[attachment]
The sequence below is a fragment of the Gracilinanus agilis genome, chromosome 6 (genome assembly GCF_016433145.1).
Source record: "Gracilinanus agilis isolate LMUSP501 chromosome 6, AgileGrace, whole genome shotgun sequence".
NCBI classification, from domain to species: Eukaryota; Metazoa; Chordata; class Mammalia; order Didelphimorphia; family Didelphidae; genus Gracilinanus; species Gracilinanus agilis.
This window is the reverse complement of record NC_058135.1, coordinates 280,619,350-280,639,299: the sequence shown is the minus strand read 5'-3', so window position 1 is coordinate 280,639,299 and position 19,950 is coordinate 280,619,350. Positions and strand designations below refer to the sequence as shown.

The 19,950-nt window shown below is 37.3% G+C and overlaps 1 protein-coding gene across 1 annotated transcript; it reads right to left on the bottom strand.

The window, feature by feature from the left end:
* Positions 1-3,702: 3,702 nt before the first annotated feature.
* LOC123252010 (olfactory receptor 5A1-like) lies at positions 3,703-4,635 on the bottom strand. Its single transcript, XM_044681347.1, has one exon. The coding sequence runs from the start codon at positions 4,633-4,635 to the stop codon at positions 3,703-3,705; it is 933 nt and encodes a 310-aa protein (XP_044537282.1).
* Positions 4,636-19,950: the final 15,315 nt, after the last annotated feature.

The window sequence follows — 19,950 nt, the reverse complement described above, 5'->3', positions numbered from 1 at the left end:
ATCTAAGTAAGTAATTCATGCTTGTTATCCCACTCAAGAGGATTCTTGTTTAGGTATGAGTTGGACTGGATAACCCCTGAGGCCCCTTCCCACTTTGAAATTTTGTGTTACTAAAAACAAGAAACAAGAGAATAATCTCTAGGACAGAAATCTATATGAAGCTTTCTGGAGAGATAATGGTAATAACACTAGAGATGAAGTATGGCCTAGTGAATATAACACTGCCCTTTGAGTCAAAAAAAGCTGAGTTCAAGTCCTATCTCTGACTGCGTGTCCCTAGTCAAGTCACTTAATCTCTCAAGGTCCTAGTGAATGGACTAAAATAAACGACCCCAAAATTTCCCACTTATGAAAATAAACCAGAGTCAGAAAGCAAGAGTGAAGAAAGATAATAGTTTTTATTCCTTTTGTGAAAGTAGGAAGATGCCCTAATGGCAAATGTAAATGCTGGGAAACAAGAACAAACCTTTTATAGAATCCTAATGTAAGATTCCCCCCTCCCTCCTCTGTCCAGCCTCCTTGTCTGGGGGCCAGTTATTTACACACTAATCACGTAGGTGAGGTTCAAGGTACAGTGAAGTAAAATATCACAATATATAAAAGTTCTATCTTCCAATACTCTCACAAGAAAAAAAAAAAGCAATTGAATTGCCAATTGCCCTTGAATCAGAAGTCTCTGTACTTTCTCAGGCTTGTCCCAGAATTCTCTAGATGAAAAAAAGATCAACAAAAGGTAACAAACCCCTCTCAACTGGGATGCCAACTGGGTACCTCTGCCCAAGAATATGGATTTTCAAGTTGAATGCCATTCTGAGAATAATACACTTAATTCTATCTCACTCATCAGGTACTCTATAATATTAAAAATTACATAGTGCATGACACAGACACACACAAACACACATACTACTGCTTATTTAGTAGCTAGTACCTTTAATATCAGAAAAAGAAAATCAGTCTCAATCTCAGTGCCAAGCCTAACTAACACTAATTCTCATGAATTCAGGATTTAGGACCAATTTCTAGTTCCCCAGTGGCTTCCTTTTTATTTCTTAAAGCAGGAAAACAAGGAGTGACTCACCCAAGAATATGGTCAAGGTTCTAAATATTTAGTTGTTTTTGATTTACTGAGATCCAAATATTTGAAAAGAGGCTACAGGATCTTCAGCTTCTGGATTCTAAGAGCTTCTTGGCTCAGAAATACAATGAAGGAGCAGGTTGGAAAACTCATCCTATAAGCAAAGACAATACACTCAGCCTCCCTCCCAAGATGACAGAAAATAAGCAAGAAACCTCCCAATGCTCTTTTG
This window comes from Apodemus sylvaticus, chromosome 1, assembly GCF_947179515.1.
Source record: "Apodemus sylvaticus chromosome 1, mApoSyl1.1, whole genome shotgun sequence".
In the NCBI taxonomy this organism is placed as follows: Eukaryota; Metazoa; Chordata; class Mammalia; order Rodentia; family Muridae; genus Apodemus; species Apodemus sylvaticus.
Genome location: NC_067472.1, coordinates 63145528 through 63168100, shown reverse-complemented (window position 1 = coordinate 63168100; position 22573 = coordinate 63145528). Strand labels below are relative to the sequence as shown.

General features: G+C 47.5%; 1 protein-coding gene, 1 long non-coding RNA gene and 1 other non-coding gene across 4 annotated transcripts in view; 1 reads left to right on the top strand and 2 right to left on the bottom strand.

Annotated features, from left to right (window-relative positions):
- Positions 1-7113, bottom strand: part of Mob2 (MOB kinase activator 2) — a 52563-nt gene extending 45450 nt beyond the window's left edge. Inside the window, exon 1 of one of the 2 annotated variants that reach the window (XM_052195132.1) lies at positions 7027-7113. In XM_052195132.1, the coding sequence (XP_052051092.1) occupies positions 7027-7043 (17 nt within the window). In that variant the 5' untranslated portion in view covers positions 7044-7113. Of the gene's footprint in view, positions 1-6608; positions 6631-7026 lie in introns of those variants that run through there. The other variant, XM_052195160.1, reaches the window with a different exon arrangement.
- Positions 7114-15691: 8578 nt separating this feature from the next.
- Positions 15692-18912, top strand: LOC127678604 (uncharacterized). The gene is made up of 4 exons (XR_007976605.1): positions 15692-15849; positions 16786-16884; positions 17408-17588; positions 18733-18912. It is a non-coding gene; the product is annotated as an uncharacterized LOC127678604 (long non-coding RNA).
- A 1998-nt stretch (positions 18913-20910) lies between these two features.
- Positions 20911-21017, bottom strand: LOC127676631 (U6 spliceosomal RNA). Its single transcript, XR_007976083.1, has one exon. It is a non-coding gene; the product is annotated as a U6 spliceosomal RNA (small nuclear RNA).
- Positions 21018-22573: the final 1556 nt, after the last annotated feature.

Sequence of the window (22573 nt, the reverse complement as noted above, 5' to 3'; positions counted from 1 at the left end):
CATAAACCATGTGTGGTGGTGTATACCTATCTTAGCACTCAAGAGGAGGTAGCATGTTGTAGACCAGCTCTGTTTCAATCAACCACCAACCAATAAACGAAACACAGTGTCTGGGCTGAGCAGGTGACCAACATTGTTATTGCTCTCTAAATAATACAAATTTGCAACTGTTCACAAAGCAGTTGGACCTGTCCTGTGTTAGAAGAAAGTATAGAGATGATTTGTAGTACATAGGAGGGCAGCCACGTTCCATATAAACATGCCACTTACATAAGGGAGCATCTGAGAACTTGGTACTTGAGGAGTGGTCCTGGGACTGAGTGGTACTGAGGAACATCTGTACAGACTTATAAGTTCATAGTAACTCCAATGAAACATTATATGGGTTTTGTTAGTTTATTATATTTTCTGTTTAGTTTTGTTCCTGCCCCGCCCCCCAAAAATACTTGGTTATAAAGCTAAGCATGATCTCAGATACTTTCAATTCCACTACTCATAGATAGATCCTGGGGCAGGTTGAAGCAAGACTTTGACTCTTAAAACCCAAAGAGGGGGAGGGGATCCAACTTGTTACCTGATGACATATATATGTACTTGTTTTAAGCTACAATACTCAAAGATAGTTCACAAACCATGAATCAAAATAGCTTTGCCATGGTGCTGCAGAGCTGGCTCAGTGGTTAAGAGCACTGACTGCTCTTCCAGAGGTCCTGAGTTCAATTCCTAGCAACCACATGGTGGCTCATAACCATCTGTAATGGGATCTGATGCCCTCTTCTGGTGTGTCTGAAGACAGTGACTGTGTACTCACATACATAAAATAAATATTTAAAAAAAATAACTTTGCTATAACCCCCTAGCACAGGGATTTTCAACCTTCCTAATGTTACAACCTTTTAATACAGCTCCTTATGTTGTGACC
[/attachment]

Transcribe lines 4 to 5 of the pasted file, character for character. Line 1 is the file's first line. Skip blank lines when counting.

This window is the reverse complement of record NC_058135.1, coordinates 280,619,350-280,639,299: the sequence shown is the minus strand read 5'-3', so window position 1 is coordinate 280,639,299 and position 19,950 is coordinate 280,619,350. Positions and strand designations below refer to the sequence as shown.

The 19,950-nt window shown below is 37.3% G+C and overlaps 1 protein-coding gene across 1 annotated transcript; it reads right to left on the bottom strand.